How do we live with our new constitution?
The impact of constitutional change on tribal government
1 | Change is just the beginning
Constitutional change processes do not necessarily end with adopting amendments, making revisions, or forming a new constitution. These processes alter the landscape of governance and may require new ways of thinking and governing.
One result can be growing pains. As the organization or procedures of government change, both those using new constitutional provisions and those subject to them have to adjust. While adjustment may simply be a matter of becoming comfortable with new procedures, it may also require changes in the political culture of the nation. For example, leaders and citizens may need to let go of old habits of dependence or deference and become accustomed to new roles or responsibilities.
The process of adjustment can be helped along in various ways. Civic education can help the community understand what to expect and how to make the best of a new governing system. Orientations for government officials and employees can introduce new ways of doing things. Constitutional interpretation by a court or other decision-making body can provide guidance on how the nation should operate under new or revised rules. Whatever the specific steps involved, the point is to facilitate the transition to new ways of governing and make the nation’s constitution an effective guide to action.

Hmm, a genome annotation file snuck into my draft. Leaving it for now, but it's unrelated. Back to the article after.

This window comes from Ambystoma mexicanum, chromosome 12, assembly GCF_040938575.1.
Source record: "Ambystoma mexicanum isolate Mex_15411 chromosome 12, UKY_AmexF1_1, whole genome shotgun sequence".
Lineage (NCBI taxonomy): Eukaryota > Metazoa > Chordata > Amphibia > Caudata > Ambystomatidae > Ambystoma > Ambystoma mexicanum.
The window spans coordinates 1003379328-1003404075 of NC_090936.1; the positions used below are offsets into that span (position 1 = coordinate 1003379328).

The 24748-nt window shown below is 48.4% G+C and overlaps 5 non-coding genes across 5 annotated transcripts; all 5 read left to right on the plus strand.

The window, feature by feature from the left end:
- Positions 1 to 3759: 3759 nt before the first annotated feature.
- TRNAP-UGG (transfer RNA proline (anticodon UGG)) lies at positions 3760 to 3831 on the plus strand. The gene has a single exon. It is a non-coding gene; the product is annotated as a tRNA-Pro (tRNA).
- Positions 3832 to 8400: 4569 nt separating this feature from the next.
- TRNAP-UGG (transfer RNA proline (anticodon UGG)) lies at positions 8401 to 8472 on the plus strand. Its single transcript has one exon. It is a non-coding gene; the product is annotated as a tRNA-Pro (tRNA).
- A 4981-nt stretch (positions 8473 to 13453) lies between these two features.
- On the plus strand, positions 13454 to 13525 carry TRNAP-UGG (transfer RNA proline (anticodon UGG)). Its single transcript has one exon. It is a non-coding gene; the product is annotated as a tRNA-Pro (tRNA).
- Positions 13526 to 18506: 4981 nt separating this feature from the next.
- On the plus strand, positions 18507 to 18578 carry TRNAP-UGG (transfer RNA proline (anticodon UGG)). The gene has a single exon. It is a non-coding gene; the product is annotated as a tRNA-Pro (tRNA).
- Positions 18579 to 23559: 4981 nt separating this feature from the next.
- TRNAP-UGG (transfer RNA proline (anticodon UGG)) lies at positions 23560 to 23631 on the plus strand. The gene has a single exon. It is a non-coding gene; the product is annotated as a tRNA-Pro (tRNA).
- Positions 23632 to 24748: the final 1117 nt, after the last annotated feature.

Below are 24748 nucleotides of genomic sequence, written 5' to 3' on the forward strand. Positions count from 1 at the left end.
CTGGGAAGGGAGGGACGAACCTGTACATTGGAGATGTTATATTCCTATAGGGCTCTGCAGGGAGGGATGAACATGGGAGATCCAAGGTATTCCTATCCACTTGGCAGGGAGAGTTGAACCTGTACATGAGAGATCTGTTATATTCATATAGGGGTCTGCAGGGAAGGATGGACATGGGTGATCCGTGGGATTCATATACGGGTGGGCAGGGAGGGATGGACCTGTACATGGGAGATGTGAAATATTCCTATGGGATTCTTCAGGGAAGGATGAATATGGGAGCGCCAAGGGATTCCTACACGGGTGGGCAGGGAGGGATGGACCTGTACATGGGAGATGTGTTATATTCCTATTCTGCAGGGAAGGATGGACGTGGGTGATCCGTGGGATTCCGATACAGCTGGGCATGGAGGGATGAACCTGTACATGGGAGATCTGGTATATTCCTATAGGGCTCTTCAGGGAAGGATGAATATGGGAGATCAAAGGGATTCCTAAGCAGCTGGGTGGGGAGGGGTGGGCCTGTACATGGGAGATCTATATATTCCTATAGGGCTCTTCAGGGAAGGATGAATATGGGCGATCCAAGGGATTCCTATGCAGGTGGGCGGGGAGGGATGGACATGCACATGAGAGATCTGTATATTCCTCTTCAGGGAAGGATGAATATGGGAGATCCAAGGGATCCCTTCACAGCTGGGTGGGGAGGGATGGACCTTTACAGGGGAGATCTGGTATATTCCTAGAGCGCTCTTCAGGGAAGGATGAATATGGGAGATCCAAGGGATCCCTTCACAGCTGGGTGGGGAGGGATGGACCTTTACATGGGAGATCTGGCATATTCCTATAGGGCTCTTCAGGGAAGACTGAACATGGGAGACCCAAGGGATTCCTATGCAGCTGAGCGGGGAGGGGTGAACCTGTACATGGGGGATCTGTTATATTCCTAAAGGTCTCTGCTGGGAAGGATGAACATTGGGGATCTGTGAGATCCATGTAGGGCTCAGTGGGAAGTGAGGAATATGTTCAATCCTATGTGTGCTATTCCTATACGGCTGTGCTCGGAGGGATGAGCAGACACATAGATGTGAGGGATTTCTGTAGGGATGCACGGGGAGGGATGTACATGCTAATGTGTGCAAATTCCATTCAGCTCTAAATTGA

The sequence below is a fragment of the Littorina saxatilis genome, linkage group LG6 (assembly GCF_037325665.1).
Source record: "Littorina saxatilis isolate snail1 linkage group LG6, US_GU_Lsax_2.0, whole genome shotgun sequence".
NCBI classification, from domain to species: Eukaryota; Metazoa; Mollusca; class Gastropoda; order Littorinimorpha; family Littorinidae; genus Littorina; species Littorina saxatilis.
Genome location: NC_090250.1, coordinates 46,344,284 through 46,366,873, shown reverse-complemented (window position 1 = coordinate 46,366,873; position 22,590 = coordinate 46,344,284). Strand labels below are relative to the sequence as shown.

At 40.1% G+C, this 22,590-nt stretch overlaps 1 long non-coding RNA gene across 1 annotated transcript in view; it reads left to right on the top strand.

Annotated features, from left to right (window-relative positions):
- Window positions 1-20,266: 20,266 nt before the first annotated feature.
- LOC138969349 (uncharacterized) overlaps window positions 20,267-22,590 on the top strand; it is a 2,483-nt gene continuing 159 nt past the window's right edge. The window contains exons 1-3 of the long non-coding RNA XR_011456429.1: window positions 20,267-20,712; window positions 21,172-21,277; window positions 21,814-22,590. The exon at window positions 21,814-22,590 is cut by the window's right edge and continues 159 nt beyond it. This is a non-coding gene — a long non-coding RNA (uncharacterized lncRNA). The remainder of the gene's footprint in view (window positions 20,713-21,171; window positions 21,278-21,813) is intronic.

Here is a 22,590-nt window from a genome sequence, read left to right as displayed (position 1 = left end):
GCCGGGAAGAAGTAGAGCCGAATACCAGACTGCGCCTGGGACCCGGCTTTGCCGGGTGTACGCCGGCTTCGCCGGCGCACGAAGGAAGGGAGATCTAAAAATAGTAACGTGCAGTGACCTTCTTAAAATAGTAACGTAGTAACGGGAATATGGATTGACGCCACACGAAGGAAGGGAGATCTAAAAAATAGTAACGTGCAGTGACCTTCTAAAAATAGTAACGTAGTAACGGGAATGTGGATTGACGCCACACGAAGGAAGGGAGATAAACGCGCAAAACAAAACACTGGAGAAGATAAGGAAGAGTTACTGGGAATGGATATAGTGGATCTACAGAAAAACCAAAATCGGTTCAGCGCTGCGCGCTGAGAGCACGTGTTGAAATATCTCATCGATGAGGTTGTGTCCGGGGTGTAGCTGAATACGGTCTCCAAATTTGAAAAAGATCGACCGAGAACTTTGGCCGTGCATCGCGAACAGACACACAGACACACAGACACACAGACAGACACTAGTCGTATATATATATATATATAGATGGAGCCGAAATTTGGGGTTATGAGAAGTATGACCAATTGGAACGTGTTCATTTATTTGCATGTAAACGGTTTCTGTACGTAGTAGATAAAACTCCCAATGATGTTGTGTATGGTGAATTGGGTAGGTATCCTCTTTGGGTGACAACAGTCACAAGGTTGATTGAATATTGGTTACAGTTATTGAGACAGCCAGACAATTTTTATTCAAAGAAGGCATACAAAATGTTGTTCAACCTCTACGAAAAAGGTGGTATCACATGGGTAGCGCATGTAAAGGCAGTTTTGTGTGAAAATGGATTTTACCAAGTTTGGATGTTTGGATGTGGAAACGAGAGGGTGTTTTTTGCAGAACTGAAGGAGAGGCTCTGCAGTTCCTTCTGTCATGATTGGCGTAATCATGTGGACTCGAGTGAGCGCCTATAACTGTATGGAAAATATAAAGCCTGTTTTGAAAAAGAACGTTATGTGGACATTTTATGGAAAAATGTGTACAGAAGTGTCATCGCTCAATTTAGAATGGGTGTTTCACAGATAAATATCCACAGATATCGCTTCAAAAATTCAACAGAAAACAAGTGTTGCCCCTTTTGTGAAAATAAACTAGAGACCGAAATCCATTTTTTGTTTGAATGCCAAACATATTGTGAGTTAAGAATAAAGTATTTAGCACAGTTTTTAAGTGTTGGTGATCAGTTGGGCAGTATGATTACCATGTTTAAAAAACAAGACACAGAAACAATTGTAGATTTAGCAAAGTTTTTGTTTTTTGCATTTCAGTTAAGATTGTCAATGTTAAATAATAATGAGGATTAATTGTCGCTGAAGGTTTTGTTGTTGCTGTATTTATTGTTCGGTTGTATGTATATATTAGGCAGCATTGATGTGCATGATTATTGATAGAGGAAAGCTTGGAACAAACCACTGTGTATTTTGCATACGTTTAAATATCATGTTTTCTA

2 | Some strategies in support of implementation
Constitutional changes may require changing how the government is organized. Most of the operational details of government will not be found in the constitution. New laws and codes may be needed to help convert a new constitution into effective day-to-day governmental operations. For example, an election code may be needed where one did not exist before. Perhaps the relationships among different portions of the nation’s government will need to be rethought. Administrative policies and procedures may need to be adjusted. Some positions may be discontinued while others may be created.
Depending on the scope of change the nation is making, timing may be important to consider. Some Native nations have timed the implementation of constitutional changes to coincide with elections, putting newly elected leaders into newly designed roles. Others have laid out timelines for the adoption of new procedures, phasing in changes and letting people know ahead of time what to expect and when.
Questions to Consider:
- What changes in our existing governmental organization and operations do we need to make to match our updated constitution?
- Do we need to think about appropriate timing of implementation? All at once? Piece by piece?
- How do we be sure the community understands reorganizational steps we may have to take?
Changing the organization of government doesn’t always change leaders’ or citizens’ expectations of government, and this can be a problem.
For example, colonial policies generally encourage a political culture of deference and dependence. Native nation leaders learn to look to external governments (in Washington, or Ottawa, or Canberra, for example) for authority and funding while citizens learn to look to their own government to then pass on those resources or services and solve their problems.